Artist Eileen Terrell’s dynamic collection of landscape oil paintings contrasts sunlight and shadow. See more of her portfolio by visiting her website.
I grew up with my parents and five sisters in a small crowded row home in a blue-collar neighborhood in Philadelphia, Pennsylvania.
To escape that claustrophobic situation, I would seek any open space that I could reach by foot or by bike. I would lay down for hours in a field or sitting against a tree to watch the light play between the sun and shadows.
I often dreamed of making my escape to these open spaces, where the contrasts and colors between sun and shadow could be captured as easily as taking a breath. My mind would constantly paint the scenes before me. I believe this is why I never use a sketchbook, even to this day. The vision of my painting is completed in its entirety before I place a drop of paint on the canvas.
In my younger years in grade school, I won an art contest held by the local newspaper. The prize was tickets to see the Ice Capades. It was during this time that my parents began to notice that “this artist stuff” might become serious.
Money, however, was tight. It was not to be wasted frivolous things such as as art supplies, so I started working at the local bingo hall to make money. I continued working odd jobs and saved enough money for tuition to attend a school of art. Unfortunately, I could only save enough to go to a small advertising trade school.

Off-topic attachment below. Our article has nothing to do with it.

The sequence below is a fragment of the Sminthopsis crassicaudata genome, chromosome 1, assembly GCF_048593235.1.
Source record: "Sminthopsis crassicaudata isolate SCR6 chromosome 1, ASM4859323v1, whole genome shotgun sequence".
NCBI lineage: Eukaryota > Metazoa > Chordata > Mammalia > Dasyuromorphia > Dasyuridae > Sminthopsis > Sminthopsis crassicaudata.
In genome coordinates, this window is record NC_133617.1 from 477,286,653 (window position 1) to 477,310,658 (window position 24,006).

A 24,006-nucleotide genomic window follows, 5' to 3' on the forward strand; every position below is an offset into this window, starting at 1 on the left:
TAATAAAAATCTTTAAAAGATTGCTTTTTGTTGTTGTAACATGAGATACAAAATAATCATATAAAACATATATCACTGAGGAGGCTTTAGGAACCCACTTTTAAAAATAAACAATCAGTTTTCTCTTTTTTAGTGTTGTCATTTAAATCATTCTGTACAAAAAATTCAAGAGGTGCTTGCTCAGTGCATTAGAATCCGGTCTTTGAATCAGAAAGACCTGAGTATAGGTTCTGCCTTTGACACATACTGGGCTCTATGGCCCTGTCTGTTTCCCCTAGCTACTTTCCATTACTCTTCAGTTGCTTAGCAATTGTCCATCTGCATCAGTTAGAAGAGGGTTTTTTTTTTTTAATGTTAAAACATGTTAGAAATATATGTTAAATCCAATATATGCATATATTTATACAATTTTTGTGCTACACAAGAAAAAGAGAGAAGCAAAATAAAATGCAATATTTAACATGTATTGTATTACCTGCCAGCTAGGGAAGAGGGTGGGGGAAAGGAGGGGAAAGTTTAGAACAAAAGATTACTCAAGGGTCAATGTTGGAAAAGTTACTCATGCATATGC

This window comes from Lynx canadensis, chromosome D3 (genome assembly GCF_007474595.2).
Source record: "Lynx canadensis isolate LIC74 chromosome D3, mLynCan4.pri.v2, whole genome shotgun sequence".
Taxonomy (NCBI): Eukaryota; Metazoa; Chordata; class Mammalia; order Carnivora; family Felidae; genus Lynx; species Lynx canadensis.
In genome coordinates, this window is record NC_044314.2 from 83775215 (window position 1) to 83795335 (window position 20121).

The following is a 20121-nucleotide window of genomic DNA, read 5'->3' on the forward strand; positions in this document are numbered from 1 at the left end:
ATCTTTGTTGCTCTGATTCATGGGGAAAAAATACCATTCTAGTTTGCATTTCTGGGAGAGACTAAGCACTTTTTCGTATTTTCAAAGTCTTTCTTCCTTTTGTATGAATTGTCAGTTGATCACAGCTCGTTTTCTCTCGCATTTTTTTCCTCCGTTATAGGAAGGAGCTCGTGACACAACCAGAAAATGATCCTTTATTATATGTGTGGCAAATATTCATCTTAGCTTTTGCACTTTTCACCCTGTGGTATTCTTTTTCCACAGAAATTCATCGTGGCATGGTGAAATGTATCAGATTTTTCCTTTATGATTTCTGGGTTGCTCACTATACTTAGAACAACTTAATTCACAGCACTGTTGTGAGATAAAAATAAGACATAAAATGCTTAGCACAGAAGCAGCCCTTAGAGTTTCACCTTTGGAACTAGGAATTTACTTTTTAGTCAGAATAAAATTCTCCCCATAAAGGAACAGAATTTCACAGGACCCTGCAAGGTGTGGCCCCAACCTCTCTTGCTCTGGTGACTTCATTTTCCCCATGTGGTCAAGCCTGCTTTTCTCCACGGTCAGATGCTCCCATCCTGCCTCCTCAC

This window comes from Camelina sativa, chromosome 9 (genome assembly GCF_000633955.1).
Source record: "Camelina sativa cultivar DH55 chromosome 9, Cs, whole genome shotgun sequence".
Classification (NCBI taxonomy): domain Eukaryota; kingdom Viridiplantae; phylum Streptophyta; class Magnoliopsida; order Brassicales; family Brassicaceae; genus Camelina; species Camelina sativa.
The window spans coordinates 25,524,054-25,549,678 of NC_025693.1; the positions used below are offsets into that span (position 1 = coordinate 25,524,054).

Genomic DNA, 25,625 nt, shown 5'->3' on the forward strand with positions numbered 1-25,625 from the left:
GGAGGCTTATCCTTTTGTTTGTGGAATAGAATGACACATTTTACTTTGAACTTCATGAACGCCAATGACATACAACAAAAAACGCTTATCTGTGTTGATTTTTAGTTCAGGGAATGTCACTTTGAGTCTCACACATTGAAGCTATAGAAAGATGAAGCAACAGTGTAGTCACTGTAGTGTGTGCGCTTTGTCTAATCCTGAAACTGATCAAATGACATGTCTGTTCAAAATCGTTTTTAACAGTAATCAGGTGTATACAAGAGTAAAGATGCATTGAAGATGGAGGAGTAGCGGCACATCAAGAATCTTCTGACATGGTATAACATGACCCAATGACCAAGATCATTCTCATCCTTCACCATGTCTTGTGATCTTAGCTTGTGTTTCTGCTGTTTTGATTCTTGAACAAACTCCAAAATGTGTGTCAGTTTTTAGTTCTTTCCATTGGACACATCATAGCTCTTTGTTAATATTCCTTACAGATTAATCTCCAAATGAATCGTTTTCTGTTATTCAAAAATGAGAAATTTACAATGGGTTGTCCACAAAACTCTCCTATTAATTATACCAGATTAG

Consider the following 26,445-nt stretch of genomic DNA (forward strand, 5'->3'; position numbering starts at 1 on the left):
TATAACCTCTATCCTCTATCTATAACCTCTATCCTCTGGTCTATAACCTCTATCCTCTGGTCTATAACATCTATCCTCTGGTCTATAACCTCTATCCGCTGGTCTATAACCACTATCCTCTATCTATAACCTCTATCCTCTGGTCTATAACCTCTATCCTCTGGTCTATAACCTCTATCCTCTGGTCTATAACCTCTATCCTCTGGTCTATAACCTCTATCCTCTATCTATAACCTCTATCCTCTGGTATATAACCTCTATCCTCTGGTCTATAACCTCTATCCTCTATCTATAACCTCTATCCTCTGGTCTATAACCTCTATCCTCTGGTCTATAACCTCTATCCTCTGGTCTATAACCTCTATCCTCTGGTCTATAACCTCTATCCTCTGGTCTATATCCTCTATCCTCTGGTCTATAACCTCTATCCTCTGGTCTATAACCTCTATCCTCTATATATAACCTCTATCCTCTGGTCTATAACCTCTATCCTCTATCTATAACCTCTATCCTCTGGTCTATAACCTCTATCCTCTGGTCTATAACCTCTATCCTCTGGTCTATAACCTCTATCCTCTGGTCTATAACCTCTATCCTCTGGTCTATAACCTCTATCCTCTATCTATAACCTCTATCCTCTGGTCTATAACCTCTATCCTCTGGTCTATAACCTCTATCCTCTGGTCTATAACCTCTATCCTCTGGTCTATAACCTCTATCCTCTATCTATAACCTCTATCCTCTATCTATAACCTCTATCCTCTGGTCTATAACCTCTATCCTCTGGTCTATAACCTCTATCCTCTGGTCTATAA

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While there, my professors viewed my work as unmarketable and not suitable for advertising to the masses due to my unique style. Despite this criticism, I continued on and graduated. I did freelance work for several years, but became very frustrated. I was stifled by the limits imposed on my art.
Disgruntled, I abandoned the world of advertising but not the world of art, and continued to paint my visions in my head. I also began taking biology and mathematic classes at the community college to pursue a career as a nurse. I excelled in this field by bringing my unique perspective to a patient’s situation and care.
Time passed and I returned to my roots. I found my joy once again with oil painting on canvas. To further assist this return, I began to take classes at The Woodmere Museum. The instructor encouraged my unique style and praised my efforts.
With this positive reinforcement, the paintings that had been locked in my head began to flow as if a great barrier had been removed. I started to enter juried exhibitions with positive results, setting free even more creativity. This creativity resulted in even more showings and garnered more attention for my art.
Regardless of these recent accolades, the art of placing brush to canvas is, for me, still about immersing the viewer in my vision of the colors and shapes created by sun and shadow.
Artist Eileen Terrell invites you to follow her on Instagram.
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